The University will make "every effort" in the future to avoid scheduling freshman registration on Yom Kippur, the Day of Atonement, Dean Rosovsky said last night.
Rosovsky said he will ask a standing University panel charged with overseeing religion at Harvard to study the prevention of such calendar conflicts. "There are experts," he added, "who can shift a few days" and eliminate the problem.
Two weeks ago Harvard held registration for first-year students on Yom Kippur, stirring criticism from members of the University's Jewish community, including Rabbi Ben-Zion Gold, director of Hillel.
In a sermon delivered at Yom Kippur eve services on September 14 Rabbi Gold objected strongly to the timing conflict. Before a Memorial Church audience that included Rosovsky, Rabbi Gold argued that the conflict separates Jewish freshmen from their classmates on an "emotion-laden" day and that it pressures Jews to conform to a non-Jewish norm and to ignore their religion.
Rabbi Gold also said he thinks the conflict reflects a general policy of Harvard that he described with the slogan, "To Jews as individuals, everything; to Jews as a people, nothing." This attitude, he added, has been "accepted and even defended by many Jews in the University."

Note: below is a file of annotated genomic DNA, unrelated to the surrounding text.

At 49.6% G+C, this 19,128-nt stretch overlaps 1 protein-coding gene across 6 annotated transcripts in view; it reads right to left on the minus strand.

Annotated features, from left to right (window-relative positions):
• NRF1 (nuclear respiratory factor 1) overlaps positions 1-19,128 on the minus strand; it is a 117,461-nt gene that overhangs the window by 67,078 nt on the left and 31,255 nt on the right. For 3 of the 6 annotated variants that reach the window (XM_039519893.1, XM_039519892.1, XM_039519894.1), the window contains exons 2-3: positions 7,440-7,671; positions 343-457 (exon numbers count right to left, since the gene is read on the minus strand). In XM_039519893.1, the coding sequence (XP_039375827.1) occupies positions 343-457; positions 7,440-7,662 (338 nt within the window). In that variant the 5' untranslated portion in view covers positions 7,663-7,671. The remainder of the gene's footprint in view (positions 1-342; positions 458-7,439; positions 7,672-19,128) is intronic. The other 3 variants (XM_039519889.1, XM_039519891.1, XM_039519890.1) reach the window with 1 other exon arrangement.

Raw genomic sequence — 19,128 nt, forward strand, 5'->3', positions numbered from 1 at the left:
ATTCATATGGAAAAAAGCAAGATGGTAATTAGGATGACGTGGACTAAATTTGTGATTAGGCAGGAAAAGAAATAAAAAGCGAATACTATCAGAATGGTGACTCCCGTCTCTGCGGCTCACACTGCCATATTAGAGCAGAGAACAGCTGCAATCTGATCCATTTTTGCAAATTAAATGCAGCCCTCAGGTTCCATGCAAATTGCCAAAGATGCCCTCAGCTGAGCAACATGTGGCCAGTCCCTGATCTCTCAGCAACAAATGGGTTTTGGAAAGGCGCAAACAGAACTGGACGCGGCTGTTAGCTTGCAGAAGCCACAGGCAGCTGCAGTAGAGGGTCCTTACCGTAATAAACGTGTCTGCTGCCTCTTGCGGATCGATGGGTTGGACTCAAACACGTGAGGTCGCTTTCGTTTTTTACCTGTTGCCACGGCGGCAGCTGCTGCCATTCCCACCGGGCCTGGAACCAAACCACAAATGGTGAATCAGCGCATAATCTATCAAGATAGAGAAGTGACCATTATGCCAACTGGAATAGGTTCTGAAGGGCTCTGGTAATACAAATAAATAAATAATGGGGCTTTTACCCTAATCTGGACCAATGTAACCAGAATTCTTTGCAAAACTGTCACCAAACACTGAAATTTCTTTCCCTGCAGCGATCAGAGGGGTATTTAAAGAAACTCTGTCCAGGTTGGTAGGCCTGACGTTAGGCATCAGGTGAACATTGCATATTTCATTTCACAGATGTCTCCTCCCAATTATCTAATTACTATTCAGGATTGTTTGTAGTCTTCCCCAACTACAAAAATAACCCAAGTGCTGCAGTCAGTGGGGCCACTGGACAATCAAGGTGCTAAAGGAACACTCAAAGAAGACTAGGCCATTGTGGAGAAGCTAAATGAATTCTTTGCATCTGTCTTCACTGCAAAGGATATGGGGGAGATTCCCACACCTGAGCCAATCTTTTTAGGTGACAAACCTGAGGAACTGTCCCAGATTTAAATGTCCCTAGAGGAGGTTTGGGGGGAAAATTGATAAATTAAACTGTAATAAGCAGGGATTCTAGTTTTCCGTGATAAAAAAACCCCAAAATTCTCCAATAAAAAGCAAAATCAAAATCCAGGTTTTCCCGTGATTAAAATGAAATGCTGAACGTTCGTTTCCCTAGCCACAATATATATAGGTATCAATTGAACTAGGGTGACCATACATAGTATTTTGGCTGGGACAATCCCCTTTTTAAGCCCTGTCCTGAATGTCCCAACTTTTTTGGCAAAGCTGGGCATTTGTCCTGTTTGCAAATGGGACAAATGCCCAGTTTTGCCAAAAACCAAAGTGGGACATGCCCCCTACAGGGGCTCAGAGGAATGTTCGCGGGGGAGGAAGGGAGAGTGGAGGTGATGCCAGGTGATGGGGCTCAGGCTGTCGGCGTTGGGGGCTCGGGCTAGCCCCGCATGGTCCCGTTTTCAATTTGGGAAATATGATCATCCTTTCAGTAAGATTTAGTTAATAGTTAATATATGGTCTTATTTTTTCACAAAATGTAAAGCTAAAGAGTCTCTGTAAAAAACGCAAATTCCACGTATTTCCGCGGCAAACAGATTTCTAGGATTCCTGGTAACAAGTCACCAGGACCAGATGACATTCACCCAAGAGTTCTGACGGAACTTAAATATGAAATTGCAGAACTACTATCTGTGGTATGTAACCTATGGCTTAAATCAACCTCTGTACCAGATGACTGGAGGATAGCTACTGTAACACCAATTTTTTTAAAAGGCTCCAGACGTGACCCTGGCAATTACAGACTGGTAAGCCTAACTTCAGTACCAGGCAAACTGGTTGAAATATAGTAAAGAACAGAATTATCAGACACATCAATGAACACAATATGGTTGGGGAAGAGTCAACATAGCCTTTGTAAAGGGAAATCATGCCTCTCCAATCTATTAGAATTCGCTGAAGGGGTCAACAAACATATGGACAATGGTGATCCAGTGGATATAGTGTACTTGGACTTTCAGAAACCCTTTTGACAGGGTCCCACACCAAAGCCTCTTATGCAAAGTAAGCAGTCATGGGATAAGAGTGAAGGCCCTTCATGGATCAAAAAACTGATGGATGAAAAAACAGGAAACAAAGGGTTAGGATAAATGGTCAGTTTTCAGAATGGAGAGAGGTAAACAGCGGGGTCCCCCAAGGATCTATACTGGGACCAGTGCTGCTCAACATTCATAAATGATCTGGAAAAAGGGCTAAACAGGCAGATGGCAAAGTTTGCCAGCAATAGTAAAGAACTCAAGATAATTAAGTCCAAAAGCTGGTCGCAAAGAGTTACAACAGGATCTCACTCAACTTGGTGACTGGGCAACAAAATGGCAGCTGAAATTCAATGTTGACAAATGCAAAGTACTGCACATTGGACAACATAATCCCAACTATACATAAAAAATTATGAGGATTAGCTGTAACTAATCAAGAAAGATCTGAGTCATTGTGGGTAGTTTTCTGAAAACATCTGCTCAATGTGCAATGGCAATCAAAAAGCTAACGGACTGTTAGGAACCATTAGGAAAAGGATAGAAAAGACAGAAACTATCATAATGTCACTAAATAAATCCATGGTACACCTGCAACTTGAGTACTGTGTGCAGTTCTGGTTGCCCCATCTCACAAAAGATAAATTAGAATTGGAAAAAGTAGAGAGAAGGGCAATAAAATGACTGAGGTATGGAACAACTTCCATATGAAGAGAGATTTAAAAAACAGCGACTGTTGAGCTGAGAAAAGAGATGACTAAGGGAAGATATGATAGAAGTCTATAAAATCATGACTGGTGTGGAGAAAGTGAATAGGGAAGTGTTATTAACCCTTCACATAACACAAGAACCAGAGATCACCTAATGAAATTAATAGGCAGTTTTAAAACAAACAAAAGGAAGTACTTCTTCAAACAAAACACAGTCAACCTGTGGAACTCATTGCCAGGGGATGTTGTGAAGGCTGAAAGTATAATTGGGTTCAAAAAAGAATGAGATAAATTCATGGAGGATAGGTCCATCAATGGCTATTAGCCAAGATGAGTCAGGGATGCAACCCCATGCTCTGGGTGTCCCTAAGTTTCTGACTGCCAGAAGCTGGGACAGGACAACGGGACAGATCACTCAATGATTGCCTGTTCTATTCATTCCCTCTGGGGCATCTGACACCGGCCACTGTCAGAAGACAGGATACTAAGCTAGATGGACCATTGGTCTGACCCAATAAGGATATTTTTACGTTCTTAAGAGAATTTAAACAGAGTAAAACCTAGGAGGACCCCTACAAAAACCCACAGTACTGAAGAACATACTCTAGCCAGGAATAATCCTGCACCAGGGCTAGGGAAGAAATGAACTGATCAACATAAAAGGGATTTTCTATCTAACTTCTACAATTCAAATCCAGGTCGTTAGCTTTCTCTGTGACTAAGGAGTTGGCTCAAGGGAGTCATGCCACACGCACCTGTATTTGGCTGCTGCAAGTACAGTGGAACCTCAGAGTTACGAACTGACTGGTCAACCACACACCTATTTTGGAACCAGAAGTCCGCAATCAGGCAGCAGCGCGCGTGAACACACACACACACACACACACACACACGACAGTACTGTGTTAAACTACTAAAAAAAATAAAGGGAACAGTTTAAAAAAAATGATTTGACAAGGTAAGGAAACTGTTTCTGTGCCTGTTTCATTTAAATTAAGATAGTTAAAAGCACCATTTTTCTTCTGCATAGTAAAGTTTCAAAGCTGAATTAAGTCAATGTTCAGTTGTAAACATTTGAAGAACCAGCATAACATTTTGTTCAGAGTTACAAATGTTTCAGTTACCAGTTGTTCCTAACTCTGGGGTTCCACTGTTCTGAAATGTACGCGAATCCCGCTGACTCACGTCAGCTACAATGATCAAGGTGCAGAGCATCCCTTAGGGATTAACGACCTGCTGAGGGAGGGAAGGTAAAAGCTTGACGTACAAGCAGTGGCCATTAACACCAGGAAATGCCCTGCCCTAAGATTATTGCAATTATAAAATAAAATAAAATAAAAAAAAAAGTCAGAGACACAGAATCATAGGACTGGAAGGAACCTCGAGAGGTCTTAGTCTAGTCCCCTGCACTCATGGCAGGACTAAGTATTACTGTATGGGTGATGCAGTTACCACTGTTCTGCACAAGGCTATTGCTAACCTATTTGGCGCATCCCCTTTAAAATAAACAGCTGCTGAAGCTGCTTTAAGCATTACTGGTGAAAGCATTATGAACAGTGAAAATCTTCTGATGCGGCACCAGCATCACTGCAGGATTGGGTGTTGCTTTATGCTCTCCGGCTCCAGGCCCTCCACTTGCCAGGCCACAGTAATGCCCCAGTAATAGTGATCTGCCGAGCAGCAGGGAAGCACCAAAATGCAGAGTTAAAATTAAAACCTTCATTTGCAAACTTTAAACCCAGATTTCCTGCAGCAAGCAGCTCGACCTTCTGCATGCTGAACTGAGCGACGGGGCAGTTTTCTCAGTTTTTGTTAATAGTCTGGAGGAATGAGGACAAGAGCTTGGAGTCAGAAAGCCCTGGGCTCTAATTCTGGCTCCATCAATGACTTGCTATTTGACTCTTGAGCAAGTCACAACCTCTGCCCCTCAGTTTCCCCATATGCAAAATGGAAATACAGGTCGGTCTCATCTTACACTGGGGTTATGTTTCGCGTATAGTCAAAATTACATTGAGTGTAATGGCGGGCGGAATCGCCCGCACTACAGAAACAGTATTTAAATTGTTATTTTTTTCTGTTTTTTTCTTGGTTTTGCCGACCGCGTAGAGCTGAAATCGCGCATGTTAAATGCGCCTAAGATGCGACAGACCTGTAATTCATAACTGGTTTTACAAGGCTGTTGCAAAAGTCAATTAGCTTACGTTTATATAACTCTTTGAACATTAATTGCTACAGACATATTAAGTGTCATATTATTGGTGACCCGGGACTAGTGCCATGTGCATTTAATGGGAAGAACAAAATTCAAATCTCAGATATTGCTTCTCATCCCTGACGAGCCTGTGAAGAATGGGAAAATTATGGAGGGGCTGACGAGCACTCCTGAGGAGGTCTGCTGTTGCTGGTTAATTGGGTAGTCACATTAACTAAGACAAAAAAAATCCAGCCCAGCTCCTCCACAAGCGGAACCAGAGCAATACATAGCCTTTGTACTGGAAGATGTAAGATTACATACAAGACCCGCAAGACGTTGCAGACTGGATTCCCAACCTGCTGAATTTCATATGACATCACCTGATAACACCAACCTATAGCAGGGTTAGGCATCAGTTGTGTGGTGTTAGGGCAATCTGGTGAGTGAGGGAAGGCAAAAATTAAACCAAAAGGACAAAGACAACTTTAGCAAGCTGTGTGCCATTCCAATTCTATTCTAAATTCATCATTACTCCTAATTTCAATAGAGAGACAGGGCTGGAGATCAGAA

While Rosovsky said he agrees with Rabbi Gold's specific criticism of the scheduling conflict, he stressed that he does not believe that it "justified the broader context" in which the rabbi placed it.
Too Late to Change
Rosovsky said he discovered this year's conflict about a month before registration, which he said was too late to alter the schedule. Instead, he said, he directed the freshman dean's office to send a letter to all new students telling them that those registering one day late because of Yom Kippur would not be harmed in any way.
Dean Whitlock said yesterday that in 1973 the University studied the feasibility of shifting registration to avoid this year's conflict. The inquiry, he said, showed that only moving registration to the preceeding Friday would have been possible.
This was rejected, he said, because it would have left new students without any activities for the subsequent three days.